Plum resident will take ‘Hats Off to History’ at Murrysville presentation
Shortly after Jean Kanouff got married, her grandmother took her to a room that had always been locked.
“We’d gone to their farmhouse in Mercer County tons of times, but we’d never been allowed in there,” the Plum resident said. “We went in, and she showed me her mother-in-law’s wedding dress from 1881 as well as her wedding dress from 1911 and a sailor suit she made for my father in the 1920s.”
It sparked a lifelong interest in vintage clothing, which Kanouff will explore during her “Hats Off to History” presentation at the May 9 meeting of the American Association of University Women’s Murrysville chapter.
Attendees will have a chance to see and wear vintage hats and hear brief biographies of historical figures who may have worn them.
“Sometimes I would look at a hat and think, ‘Marilyn Monroe could have worn this,’” she said. “It got me interested in talking a little bit about women’s history in addition to the fashions they wore.”
Kanouff has been presenting vintage fashion shows since the 1970s.
“It gave me a nice break after being home with my children for a decade,” she said. “I could get out of the house and do this show.”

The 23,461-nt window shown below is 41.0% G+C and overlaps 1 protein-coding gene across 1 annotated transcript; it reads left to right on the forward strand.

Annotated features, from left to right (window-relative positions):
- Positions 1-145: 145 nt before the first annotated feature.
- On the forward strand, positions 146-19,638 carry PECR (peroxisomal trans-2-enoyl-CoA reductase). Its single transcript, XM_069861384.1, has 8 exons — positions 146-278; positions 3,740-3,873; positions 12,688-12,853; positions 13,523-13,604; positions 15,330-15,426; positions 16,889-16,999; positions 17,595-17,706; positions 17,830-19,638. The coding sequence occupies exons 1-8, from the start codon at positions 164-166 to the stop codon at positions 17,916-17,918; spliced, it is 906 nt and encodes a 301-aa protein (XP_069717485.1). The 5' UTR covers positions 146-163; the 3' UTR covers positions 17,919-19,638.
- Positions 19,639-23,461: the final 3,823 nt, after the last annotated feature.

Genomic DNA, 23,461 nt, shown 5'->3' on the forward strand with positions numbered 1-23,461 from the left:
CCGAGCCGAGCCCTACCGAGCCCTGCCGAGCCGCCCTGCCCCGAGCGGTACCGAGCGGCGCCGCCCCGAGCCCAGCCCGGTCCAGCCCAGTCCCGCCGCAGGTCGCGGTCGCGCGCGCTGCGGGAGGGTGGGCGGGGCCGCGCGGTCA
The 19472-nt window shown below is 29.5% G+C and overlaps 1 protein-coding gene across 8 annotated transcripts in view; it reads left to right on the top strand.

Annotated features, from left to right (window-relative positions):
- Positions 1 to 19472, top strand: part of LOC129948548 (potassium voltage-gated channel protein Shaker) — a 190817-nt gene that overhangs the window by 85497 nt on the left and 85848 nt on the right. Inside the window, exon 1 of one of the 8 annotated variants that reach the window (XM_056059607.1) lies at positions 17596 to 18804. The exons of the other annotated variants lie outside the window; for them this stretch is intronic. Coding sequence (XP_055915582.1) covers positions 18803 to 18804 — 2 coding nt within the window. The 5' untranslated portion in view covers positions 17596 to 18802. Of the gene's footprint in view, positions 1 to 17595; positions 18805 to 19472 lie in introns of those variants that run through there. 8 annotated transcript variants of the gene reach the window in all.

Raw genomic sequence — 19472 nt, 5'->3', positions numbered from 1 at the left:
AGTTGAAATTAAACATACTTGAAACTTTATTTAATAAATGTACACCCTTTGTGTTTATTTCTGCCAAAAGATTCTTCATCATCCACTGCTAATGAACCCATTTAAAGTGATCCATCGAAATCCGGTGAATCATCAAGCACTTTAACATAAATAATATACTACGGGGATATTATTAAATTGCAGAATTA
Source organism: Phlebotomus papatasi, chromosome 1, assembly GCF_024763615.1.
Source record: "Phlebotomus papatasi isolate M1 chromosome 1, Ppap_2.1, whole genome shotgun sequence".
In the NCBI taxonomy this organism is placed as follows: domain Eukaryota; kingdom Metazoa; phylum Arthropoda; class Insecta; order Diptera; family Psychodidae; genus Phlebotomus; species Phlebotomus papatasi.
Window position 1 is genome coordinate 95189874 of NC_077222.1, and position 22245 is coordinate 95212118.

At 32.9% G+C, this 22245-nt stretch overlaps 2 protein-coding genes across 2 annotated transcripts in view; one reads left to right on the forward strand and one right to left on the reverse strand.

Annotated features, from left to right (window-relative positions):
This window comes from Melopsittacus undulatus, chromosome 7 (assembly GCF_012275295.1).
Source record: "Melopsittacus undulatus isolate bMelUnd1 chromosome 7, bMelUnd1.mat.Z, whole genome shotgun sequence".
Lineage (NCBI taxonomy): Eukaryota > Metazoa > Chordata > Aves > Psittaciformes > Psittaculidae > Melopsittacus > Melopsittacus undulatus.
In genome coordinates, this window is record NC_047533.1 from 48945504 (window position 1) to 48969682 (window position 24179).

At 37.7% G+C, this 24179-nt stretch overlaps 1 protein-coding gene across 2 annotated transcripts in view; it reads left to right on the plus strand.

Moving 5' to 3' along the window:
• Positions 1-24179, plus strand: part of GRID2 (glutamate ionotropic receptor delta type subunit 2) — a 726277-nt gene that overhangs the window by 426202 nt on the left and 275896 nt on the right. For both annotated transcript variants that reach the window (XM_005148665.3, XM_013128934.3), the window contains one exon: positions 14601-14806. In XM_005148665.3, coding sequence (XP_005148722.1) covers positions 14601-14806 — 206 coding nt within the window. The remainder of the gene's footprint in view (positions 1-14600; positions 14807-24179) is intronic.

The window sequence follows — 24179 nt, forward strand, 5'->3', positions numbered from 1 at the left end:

During her time as the librarian at the Penn Hills Library, Kanouff added clothing from the 1960s to her collection and began diversifying the shows.
“Since I worked at the library, I did some research and tried to find out as much as I could about each piece of clothing,” she said.
The AAUW presentation will focus on hats.
“Accessories were such important items,” Kanouff said. “Up until a few decades ago, ladies rarely went out of the house without a bonnet or hat.”
The show is structured as a series of first-person narratives that also touch on women’s history.
“Ladies who are modeling decide what hat they want to wear, and there’s a paper underneath that they’ll read,” she said. “Each story contains clues as to who the person is.”
A model wearing a pillbox hat, for example, will likely read a biography attendees would recognize as that of Jackie Onassis Kennedy, whose Chanel suits and headwear defined early 1960s fashion.
The public is invited to attend the meeting, set for 1 p.m. in the meeting room of the Murrysville Community Library at 4130 Sardis Road. Reservations are not required.
A luncheon for association members will be at 11:30 a.m.
Patrick Varine is a Tribune-Review staff writer. You can contact Patrick at 724-850-2862, [email protected] or via Twitter .